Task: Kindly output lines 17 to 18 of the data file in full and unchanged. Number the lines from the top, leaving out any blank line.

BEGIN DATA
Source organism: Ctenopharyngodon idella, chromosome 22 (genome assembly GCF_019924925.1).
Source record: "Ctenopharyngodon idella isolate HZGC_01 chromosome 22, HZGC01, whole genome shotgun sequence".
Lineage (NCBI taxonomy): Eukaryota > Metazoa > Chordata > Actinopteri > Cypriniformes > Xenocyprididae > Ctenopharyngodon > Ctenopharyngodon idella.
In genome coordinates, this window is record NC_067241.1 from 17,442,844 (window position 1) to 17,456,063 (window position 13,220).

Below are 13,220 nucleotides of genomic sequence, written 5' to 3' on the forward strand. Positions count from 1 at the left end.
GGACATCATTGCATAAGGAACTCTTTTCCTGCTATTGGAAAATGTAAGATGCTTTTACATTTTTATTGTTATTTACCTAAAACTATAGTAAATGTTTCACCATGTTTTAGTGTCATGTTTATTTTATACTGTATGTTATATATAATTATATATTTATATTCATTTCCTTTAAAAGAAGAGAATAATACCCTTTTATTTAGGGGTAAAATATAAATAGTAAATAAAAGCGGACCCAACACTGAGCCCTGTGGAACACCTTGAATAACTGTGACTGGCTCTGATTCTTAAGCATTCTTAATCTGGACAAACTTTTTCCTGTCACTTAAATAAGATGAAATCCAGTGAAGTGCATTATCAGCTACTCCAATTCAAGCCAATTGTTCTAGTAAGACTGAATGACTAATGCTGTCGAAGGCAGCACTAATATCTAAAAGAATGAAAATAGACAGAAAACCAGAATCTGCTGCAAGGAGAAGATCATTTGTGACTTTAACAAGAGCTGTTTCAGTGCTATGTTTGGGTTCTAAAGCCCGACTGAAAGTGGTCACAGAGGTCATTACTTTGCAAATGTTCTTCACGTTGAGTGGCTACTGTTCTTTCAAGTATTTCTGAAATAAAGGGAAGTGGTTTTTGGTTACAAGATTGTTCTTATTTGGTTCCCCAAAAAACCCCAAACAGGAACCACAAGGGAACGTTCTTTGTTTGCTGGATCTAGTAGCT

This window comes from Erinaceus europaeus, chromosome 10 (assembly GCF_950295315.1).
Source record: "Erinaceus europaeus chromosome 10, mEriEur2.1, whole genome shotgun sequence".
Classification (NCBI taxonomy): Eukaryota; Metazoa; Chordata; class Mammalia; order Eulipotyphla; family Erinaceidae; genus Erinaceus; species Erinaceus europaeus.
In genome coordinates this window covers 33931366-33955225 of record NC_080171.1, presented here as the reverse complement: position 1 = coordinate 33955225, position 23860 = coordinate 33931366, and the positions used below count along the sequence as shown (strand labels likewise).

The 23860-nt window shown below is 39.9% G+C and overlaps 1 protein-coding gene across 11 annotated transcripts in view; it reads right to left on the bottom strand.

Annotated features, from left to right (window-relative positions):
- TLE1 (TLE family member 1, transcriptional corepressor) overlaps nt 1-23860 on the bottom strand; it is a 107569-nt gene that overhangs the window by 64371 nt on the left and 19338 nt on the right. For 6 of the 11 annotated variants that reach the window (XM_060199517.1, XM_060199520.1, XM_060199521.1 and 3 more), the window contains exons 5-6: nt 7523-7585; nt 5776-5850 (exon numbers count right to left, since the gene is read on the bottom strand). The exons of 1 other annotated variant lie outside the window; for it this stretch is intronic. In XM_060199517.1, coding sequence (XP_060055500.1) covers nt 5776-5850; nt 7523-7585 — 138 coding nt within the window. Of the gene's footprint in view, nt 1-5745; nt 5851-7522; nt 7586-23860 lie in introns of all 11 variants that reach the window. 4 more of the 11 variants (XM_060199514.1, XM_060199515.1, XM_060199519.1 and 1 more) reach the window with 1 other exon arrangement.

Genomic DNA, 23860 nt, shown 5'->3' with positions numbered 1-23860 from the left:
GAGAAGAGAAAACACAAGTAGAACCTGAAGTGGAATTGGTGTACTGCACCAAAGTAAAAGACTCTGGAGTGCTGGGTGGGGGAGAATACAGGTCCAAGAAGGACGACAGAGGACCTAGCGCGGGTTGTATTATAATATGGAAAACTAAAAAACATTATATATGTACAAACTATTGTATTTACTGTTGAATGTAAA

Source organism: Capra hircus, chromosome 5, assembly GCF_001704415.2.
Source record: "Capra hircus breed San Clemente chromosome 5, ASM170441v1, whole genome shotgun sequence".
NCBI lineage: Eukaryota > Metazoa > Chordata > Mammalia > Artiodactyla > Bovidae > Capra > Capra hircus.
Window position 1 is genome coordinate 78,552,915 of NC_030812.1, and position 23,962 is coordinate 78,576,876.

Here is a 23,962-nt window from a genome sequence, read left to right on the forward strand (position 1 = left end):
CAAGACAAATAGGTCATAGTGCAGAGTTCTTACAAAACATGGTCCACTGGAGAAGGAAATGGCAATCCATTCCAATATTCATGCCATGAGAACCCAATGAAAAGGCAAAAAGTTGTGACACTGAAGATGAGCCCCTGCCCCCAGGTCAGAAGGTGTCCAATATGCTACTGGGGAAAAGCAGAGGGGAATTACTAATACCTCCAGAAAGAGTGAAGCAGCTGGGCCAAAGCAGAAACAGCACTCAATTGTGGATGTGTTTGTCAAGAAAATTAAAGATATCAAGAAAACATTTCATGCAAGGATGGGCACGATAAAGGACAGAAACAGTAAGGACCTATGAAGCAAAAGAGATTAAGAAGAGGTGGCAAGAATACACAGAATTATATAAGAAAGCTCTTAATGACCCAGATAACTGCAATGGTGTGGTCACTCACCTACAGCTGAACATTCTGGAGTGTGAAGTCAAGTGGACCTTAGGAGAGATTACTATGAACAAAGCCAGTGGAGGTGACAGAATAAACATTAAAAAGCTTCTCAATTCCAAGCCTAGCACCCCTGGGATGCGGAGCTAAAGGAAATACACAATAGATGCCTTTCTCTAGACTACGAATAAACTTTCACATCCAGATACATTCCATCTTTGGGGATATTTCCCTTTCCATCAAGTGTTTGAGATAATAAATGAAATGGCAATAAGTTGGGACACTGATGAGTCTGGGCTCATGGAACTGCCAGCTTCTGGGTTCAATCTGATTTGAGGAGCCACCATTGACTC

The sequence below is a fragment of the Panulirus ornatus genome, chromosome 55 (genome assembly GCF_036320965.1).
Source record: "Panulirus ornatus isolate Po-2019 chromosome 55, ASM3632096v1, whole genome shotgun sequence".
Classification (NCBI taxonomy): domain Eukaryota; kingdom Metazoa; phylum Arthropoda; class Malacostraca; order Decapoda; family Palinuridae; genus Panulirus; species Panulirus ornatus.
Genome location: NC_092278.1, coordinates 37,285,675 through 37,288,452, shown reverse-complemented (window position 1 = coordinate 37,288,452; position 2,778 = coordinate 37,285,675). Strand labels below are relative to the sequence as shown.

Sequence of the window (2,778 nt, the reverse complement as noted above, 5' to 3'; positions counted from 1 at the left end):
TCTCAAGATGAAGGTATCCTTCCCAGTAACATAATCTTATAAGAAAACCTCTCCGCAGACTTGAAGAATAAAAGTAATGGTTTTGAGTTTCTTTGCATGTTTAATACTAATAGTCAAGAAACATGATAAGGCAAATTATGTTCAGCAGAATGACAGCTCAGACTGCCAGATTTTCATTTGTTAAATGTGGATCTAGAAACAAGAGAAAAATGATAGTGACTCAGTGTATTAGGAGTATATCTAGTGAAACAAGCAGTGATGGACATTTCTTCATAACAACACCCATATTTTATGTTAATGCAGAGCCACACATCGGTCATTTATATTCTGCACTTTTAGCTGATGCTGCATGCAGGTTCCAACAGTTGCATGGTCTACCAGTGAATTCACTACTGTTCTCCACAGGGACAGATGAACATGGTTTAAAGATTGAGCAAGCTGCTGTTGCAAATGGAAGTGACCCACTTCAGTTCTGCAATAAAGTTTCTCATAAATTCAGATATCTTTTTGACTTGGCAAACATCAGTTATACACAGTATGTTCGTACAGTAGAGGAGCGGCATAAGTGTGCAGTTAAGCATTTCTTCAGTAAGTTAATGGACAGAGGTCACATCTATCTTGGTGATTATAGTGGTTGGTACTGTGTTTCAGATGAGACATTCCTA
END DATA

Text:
Source record: "Capra hircus breed San Clemente chromosome 5, ASM170441v1, whole genome shotgun sequence".
NCBI lineage: Eukaryota > Metazoa > Chordata > Mammalia > Artiodactyla > Bovidae > Capra > Capra hircus.